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Scientists have discovered the farthest and oldest star – it is almost the same age as the universe

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Photo author, NASA

Caption to the photo,

This little muddy point in the photo is the mysterious Erendel

Nearly 13 billion light-years, the distance is amazing even for a watchful telescope like the Hubble. Usually from this distance, its optics can only see large galaxies, each with millions of stars. And yet NASA’s Space Observatory has managed to view the ancient star Earendel on the edge of the universe – thanks to a physical phenomenon predicted by the theory of relativity.

When the light of a distant star “bumps” on its way to a massive (by cosmic standards) object – such as a neutron star or a cluster of galaxies – the gravitational field created by this object distorts the space around it, changing the trajectory of light rays , which as a result are bypassed, while receiving additional momentum.

In science, this phenomenon is known as “gravitational lensing”, because the massive body acts here as a lens, amplifying light rays.

Usually, scientists use this method to discover distant galaxies, but in this case, a single star was lucky: its light rays were amplified so much that it hit the telescope.

“We were just unbelievably lucky,” said Brian Welch, astrophysicist and astrophysicist at Johns Hopkins University in Maryland, in an interview with the BBC.

The previous distance record belonged to a star called ICAR. It was also found by Hubble – at a distance of “only” 9 billion light years from Earth.

Erendel is much further away, and we observe the star at a time when some 900 million years have passed since the Big Bang, and the universe was in its infancy.

By the way, the name of the star Erendel (actually officially it is not so romantic – WHL0137-LS) is not associated with the magical kingdom of Erendel from the Disney cartoon “Cold Heart”, but comes from the Old English word meaning “morning star”. And in the Hubble picture, it’s more of a dim spot.

Another thing is that in the eyes of the astronomers who discovered it, Erendel looks completely different. However, they willingly admit that they still know little about this star. They can’t even say for sure what size it is: it is clear that it is at least 50 times larger than our Sun, one of the largest stars ever found, but it may be that it is actually much larger, 500 times!

It is also possible that Hubble detected the so-called binary star, ie essentially two stars whose orbits are located close to each other. This is a very common phenomenon, but in this case one of the stars must be significantly more massive than the other, and it is its light signal will be dominant.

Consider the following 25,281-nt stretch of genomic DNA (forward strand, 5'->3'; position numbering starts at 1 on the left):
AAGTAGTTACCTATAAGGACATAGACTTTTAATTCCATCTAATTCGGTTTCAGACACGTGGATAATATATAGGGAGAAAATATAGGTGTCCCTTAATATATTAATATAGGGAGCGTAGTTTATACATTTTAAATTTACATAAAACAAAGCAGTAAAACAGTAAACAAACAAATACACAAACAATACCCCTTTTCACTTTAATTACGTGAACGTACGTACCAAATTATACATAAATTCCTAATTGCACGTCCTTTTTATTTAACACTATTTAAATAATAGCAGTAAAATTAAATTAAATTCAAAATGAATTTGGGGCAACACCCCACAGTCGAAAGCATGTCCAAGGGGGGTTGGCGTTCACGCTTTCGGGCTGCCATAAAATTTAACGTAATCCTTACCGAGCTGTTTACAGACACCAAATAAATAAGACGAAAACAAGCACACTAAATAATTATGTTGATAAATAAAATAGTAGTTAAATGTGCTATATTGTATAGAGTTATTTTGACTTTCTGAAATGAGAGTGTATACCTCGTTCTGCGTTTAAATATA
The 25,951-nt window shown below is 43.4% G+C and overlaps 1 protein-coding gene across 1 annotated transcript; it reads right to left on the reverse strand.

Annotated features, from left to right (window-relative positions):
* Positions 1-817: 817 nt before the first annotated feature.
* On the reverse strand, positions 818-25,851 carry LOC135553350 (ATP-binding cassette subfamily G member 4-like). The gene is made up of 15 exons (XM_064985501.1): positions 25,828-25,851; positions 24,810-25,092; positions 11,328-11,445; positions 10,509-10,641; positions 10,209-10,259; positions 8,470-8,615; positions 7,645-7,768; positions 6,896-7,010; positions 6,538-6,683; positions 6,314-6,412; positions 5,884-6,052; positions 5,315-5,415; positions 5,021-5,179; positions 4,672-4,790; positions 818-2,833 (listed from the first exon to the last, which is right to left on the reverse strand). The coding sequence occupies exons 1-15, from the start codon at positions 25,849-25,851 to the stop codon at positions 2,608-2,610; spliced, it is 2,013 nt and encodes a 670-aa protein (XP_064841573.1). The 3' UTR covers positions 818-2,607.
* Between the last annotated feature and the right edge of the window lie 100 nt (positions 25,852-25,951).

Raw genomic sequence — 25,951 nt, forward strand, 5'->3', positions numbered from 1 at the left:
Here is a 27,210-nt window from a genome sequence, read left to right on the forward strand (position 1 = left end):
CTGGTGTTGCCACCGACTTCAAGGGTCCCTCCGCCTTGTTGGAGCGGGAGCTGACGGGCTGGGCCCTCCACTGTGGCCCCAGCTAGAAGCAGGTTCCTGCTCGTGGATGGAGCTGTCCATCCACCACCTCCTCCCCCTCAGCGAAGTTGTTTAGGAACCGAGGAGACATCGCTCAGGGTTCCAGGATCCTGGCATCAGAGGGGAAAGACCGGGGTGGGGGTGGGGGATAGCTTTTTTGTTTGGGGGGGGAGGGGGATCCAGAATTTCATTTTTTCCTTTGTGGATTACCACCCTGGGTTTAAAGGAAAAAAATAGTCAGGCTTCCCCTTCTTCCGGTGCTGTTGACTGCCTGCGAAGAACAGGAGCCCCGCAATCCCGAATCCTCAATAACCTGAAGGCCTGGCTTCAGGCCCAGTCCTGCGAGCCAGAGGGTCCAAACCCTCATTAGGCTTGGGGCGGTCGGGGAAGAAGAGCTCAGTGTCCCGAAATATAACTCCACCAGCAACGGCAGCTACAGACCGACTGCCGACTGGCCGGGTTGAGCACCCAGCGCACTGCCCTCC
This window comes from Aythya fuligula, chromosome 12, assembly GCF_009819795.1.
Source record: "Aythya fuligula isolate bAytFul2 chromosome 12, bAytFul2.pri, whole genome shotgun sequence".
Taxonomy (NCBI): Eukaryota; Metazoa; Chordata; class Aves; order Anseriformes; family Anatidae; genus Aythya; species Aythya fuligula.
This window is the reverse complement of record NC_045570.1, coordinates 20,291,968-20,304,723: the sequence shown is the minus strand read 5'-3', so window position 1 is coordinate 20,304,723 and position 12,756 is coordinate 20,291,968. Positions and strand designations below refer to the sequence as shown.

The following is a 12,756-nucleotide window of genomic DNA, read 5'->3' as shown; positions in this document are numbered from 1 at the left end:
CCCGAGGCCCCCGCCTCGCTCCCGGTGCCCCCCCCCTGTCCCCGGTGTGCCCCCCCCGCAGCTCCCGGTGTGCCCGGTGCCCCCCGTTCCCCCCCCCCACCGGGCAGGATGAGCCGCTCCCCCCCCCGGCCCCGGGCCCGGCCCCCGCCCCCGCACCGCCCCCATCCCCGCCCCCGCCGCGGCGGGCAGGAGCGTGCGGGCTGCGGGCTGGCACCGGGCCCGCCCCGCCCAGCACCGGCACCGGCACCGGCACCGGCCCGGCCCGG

There is, however, an alternative explanation: Erendel is not really a distant star, the light from which was refracted and intensified, passing by a cluster of galaxies, and an object in the foreground with star-like light handwriting, such as a brown dwarf. However, this is unlikely, because after 5 years of observations, the object remained static, while located much closer than the dwarf should have moved slightly in space.

One of the most interesting mysteries is the composition of the new-old star. Astronomers have reason to believe that Erendel is one of the primary stars formed from the primordial gas created by the Big Bang.

The theory is that the first stars consisted only of hydrogen and helium, but this meant that they burned out quickly, over millions of years, and then collapsed. And only after the stars “lived” with heavy elements, outer space began to look like we are used to.

But if Erendel is indeed the original star, it could only last 900 million years after the Big Bang if it formed from an isolated, undiluted cloud of gas – and this, though possible, is still very unlikely.

Photo author, NASA

Caption to the photo,

Hubble has been in orbit since 1990 and continues to make amazing discoveries.

“We suspect that Erendel was probably a little rich in heavy elements, but not as much as the stars around us today,” Welch said. [к гипотетическому населению III принято относить первое после Большого взрыва поколение тяжелых звезд, которые, опять же в теории, не дожили до наших времен]. According to some theories, such stars can still be found on the outskirts of some galaxies.

If astronomers are destined to find such stars, the successor to Hubble, the James Webb Space Telescope, launched last December and equipped with more advanced equipment, will be able to do so.

James Webb will be fully operational in a couple of months, and Brian Welch and colleagues have already set aside time to work with the new space observatory to take a closer look at Erendel.

By the way, no one is going to write off Hubble’s old man. Although it was launched back in 1990 and partly obsolete, this telescope continues to help scientists make great discoveries.

“Hubble Telescope feels great,” said NASA staffer Dr. Jennifer Weissman. “It’s powerful, it has high scientific performance, and we hope that Hubble will make many more discoveries in the future. will work in parallel with “James Webb”. With these two telescopes at hand, we will be able to learn about the universe much more than we have managed so far. “

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